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This is a brief review of some of the significant environmental (and administrative law decisions) released the past few weeks.

May 31, 2021
Anthony B. Cavender - Gravel2Gavel

This is a brief review of some of the significant environmental (and administrative law decisions) released the past few weeks.

THE U.S. SUPREME COURT

On April 22, 2021, the Court decided two important administrative law cases: Carr, et al. v. Saul and AMG Capital Management v. Federal Trade Commission.

Carr, et al. v. Saul
In this case, the constitutionality of Social Security Administrative Law Judges (ALJs) hearing disability claims disputes was at issue. More precisely, were these ALJs selected in conformance with the Appointments Clause of the Constitution? A similar issue was litigated in the case of Lucia v. Securities and Exchange Commission. There, the Court held that many of the agency’s ALJs were not selected in conformance with the Appointment’s Clause. Here, the Court held that this issue could be decided by the courts without compelling the litigants to first exhaust their administrative remedies. Thousands of ALJs are employed by the federal government, and it may take some time to resolve this question for every agency.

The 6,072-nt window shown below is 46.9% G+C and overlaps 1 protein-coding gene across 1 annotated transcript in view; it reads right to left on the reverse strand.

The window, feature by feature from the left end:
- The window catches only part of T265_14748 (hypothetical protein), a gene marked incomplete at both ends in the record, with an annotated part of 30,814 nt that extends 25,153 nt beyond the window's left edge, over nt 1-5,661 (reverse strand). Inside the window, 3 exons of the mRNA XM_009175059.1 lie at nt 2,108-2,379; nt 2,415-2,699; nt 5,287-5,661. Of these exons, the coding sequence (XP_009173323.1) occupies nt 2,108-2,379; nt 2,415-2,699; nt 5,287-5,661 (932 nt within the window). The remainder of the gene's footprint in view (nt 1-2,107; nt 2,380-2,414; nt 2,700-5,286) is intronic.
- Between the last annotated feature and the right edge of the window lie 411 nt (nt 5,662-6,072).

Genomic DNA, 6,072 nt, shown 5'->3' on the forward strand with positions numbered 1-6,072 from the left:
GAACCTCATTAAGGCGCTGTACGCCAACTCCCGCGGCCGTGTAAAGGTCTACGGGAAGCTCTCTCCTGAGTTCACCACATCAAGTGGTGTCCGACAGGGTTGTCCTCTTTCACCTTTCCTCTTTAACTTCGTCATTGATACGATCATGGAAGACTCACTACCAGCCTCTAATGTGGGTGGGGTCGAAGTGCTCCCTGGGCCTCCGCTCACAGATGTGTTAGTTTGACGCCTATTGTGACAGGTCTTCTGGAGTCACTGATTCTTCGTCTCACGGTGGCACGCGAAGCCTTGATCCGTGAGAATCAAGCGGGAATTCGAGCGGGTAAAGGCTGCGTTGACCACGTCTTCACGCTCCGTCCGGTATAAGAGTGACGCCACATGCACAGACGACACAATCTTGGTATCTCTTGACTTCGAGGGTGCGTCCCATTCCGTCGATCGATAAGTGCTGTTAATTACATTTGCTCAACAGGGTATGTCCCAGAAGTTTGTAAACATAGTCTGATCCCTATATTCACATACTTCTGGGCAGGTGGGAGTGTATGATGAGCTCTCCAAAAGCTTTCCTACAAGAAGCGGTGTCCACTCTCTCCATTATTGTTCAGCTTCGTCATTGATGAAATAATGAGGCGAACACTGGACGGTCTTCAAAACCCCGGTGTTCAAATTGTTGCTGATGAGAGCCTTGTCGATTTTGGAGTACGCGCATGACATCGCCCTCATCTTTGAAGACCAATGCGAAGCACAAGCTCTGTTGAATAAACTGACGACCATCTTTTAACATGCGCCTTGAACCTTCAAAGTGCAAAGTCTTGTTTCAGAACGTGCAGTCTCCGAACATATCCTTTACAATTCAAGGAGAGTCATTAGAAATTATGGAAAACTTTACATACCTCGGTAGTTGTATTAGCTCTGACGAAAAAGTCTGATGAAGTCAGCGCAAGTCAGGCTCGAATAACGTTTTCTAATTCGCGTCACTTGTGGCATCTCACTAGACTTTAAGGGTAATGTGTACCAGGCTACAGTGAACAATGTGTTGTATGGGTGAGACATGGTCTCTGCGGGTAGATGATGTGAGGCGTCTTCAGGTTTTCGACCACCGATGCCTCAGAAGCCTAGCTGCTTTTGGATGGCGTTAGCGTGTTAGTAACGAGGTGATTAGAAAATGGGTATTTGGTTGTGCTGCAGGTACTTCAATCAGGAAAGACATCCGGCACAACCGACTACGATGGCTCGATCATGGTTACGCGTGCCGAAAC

AMG Capital Management v. Federal Trade Commission
In this case, the court held, unanimously, that the Commission does not presently have the authority to employ such equitable remedies as restitution or disgorgement.

Mr. Cavender may be contacted at anthony.cavender@pillsburylaw.com



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